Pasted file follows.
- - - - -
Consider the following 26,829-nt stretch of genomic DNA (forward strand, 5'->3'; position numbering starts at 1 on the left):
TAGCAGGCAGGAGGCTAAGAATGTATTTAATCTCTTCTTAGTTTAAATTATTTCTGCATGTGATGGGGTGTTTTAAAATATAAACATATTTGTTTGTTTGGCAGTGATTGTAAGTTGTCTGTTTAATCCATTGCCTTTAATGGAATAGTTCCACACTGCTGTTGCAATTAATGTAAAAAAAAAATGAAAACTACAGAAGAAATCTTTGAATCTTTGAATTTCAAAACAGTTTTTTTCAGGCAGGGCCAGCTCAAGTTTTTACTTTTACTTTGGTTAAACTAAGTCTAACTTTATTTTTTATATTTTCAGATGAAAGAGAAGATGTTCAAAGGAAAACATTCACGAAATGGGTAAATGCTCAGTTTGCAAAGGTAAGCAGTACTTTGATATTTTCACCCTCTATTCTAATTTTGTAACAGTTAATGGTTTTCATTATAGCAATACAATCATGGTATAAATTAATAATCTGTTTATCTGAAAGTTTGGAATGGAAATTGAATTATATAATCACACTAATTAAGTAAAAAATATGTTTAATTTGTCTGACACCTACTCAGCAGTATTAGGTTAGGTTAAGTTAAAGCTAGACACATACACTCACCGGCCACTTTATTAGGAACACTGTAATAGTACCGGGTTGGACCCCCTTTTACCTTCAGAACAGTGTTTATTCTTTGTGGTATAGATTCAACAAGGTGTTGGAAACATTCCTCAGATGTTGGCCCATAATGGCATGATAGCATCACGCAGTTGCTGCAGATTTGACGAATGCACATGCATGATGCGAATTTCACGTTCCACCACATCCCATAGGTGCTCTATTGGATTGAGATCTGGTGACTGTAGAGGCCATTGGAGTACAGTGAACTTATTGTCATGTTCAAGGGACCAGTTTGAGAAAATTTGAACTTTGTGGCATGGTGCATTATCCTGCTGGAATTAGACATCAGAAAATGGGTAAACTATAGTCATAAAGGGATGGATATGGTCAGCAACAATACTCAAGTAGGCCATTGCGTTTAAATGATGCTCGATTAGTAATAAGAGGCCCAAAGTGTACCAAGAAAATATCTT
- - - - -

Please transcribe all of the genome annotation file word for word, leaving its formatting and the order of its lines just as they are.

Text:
Consider the following 26,829-nt stretch of genomic DNA (forward strand, 5'->3'; position numbering starts at 1 on the left):
TAGCAGGCAGGAGGCTAAGAATGTATTTAATCTCTTCTTAGTTTAAATTATTTCTGCATGTGATGGGGTGTTTTAAAATATAAACATATTTGTTTGTTTGGCAGTGATTGTAAGTTGTCTGTTTAATCCATTGCCTTTAATGGAATAGTTCCACACTGCTGTTGCAATTAATGTAAAAAAAAAATGAAAACTACAGAAGAAATCTTTGAATCTTTGAATTTCAAAACAGTTTTTTTCAGGCAGGGCCAGCTCAAGTTTTTACTTTTACTTTGGTTAAACTAAGTCTAACTTTATTTTTTATATTTTCAGATGAAAGAGAAGATGTTCAAAGGAAAACATTCACGAAATGGGTAAATGCTCAGTTTGCAAAGGTAAGCAGTACTTTGATATTTTCACCCTCTATTCTAATTTTGTAACAGTTAATGGTTTTCATTATAGCAATACAATCATGGTATAAATTAATAATCTGTTTATCTGAAAGTTTGGAATGGAAATTGAATTATATAATCACACTAATTAAGTAAAAAATATGTTTAATTTGTCTGACACCTACTCAGCAGTATTAGGTTAGGTTAAGTTAAAGCTAGACACATACACTCACCGGCCACTTTATTAGGAACACTGTAATAGTACCGGGTTGGACCCCCTTTTACCTTCAGAACAGTGTTTATTCTTTGTGGTATAGATTCAACAAGGTGTTGGAAACATTCCTCAGATGTTGGCCCATAATGGCATGATAGCATCACGCAGTTGCTGCAGATTTGACGAATGCACATGCATGATGCGAATTTCACGTTCCACCACATCCCATAGGTGCTCTATTGGATTGAGATCTGGTGACTGTAGAGGCCATTGGAGTACAGTGAACTTATTGTCATGTTCAAGGGACCAGTTTGAGAAAATTTGAACTTTGTGGCATGGTGCATTATCCTGCTGGAATTAGACATCAGAAAATGGGTAAACTATAGTCATAAAGGGATGGATATGGTCAGCAACAATACTCAAGTAGGCCATTGCGTTTAAATGATGCTCGATTAGTAATAAGAGGCCCAAAGTGTACCAAGAAAATATCTT